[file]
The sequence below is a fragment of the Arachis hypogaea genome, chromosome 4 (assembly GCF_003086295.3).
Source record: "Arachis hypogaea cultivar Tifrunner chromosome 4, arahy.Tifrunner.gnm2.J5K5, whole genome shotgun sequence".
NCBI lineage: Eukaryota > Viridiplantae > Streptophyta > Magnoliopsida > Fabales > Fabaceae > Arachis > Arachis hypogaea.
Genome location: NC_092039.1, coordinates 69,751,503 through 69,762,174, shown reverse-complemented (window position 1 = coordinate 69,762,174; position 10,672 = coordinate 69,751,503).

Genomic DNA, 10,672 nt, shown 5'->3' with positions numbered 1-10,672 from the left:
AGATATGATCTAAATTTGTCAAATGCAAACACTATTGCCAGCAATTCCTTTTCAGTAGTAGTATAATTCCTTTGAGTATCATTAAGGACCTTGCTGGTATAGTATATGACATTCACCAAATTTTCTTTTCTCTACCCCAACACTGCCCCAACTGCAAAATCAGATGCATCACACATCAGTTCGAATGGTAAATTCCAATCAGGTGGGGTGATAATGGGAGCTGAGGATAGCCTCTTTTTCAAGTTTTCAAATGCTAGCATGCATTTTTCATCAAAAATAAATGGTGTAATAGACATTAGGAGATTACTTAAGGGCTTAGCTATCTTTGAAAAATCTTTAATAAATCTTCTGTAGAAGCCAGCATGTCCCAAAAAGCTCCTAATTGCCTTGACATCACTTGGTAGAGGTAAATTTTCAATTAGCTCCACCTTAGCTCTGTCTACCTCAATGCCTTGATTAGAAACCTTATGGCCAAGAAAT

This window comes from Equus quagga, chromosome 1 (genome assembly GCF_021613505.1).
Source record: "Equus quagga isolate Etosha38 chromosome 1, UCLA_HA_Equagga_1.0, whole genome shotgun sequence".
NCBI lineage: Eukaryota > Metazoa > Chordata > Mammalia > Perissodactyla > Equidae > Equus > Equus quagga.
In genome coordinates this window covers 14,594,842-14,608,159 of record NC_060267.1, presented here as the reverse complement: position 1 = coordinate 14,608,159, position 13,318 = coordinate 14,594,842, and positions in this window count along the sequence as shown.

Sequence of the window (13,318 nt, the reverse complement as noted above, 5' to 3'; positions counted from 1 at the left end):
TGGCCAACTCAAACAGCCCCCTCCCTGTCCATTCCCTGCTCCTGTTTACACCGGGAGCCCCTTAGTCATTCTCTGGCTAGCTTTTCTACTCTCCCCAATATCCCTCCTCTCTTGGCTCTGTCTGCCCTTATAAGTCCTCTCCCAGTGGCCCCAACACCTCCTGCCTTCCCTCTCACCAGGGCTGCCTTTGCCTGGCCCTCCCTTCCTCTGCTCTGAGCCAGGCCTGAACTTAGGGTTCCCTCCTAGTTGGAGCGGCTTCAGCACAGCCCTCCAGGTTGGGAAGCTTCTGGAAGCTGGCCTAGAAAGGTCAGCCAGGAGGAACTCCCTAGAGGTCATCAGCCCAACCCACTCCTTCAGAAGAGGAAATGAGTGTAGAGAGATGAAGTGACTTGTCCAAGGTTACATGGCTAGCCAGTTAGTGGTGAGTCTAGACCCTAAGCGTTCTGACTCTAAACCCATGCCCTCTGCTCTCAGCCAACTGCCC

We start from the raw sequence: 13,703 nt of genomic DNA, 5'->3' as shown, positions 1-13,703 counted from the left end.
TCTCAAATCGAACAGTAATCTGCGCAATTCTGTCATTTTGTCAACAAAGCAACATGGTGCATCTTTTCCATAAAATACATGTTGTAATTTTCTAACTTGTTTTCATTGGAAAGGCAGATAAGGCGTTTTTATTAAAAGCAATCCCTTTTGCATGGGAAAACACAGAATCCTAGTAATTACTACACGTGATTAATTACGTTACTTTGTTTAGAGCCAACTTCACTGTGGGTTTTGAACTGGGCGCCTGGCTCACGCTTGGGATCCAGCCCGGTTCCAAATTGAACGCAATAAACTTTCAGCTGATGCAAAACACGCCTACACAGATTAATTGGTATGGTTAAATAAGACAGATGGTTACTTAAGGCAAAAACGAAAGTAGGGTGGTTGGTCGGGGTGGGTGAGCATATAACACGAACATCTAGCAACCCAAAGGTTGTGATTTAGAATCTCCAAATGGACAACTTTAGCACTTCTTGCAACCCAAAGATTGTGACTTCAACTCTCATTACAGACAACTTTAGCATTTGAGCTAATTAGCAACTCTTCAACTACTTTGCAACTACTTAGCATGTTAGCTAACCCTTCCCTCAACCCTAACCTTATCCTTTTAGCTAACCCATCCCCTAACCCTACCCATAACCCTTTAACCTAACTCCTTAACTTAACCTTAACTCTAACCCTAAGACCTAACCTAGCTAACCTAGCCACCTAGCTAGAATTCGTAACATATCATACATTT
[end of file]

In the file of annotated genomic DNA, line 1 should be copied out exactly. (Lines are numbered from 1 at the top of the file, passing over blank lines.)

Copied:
The sequence below is a fragment of the Arachis hypogaea genome, chromosome 4 (assembly GCF_003086295.3).